Prince's secret acts of kindness

Prince Rogers Nelson died on April 21, 2016, leaving behind a world-renowned artistic legacy. The "Purple Rain" singer-songwriter was known for his groundbreaking fashion choices and inimitable innovations in the musical spheres of R&B, rock, funk, soul, and pop. What Prince wasn't known for was his incredible humanitarian work because his deep faith as a Jehovah's Witness prevented him from speaking publicly about it. Only posthumously have we begun to understand the myriad philanthropic acts of kindness Prince carried out during his life.

Green For All

Prince often leveraged his widely attended concerts to give notoriety to causes close to his heart. In 2012, he used the Chicago leg of his Welcome 2 concert tour to spotlight the environmental organization Green For All. Prince's good friend and former lawyer, Van Jones, founded the group in 2007 and served as its public face. Prince stayed behind the scenes, quietly supporting the initiative with his checkbook. Few knew about his steady involvement in the organization until Jones spoke about his late friend's selflessness on the Dr. Drew show. "You've got people with solar panels on their house…that don't know Prince paid for them," Jones told HLN. "I was the face of those programs, but it was his heart."

Social activism

On February 26, 2012 unarmed black teen Trayvon Martin was shot and killed in Sanford, Fla. by a neighborhood watch volunteer who told the 911 dispatcher he seemed to be "a real suspicious guy." The day of Prince's death, Reverend Al Sharpton revealed that the artist had anonymously given money to Martin's family. "He didn't want anybody to know," Sharpton told the New York Daily News. "He didn't even want Trayvon Martin's family to know where the funds came."

Martin's death became one of a contentious string of deaths involving unarmed black men. Among those was Freddie Gray of Baltimore, who died in April 2015 from a spinal injury allegedly suffered while in police custody. Once again, Prince took action, traveling to the city to perform a "Rally 4 Peace" benefit concert and debut a song of solidarity called "Baltimore." Prince donated proceeds from the concert to the NAACP's Afro-Academic, Cultural, Technological and Scientific Olympics (ACT-SO), the city's YouthWorks summer jobs program, and the newly established OneBaltimore foundation, reported the Baltimore Sun.

Prince also lent his voice to the Tidal X: 10/20 charity concert in Brooklyn in October 2015. Held on what would have been Martin's 21st birthday, the benefit raised $1.5 million for the Black Lives Matter movement.

#YesWeCode

At the 20th anniversary Essence Music Festival in 2014, political activist Van Jones revealed a new education initiative called #YesWeCode. The project was designed to help 100,000 young women and men from low-opportunity backgrounds find success in the tech sector. Jones said the man behind the curtain was Prince.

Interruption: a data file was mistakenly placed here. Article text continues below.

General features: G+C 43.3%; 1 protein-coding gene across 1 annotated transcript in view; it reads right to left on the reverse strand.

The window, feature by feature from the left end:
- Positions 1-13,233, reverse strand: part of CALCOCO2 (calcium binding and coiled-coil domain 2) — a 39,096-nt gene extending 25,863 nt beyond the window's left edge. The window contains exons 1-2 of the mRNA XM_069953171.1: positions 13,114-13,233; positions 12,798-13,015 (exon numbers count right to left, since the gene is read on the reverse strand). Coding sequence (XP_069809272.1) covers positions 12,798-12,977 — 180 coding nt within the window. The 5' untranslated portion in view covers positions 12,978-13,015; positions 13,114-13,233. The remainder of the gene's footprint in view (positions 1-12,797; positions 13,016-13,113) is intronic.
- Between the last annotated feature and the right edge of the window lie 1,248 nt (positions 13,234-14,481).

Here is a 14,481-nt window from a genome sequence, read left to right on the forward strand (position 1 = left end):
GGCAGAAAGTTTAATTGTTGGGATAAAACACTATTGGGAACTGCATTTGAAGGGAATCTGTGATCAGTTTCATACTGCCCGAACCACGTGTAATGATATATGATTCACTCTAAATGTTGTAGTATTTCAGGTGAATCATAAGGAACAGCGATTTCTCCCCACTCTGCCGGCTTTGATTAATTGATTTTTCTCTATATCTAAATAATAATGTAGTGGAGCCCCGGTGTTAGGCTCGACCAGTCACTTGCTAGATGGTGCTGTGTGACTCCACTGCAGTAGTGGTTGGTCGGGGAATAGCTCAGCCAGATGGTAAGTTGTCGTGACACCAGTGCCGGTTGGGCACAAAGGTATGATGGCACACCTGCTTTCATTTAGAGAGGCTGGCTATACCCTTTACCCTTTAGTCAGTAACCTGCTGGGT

"After the Trayvon Martin verdict I was talking to Prince and he said, 'You know, every time people see a young black man wearing a hoodie, they think, he's a thug. But if they see a young white guy wearing a hoodie they think, oh that might be Mark Zuckerberg. That might be a dot-com billionaire.' I said, 'Well, yeah, Prince that's true but that's because of racism.' And he said, 'No, it's because we have not produced enough black Mark Zuckerbergs. That's on us. That's on us. To deal with what we're not doing to get our young people prepared to be a part of this new information economy.'"

Prince performed numerous concerts to promote the initiative. The organization posthumously honored its incognito angel with a message on its website. "Prince's commitment to ensuring young people of color have a voice in the tech sector continues to impact the lives of future visionaries creating the tech of tomorrow."

Lauryn Hill

Members of Prince's inner circle say the Purple One didn't show up on your good days. He showed up on your worst days and tried to make them better. In 2013, when musician Lauryn Hill went to prison for tax evasion, Prince was there. Van Jones told CNN, "the first thing he wanted to know was, 'Where are her kids and what can we do to help?'"

"This is just how he was," said Jones. "I guarantee you, anybody struggling, anywhere in the world, he was sending checks, he was making phone calls. But he did not want it to be known publicly and he did not want us to say it. But I'm going to say it, because the world needs to know that it wasn't just the music. The music was one way he tried to help the world, but he was helping every single day of his life."

The Louisville Free Public Library

When the Western Branch of the Louisville Free Public Library opened in 1905, it became the nation's first full-service library for African Americans, staffed by African Americans, but through the years, the historic building had faced threats of closure.

In 2001, Prince gave the library a $12,000 check, requesting that it remain anonymous. "He didn't want people to know," said Louisville radio host Haven Harrington, III, who used to work at the library. "He just wanted to do the right thing without a lot of fanfare and accolades."

The library shared an image of that check with the press only after Prince's passing. Harrington told WFPL, "We used that money for years."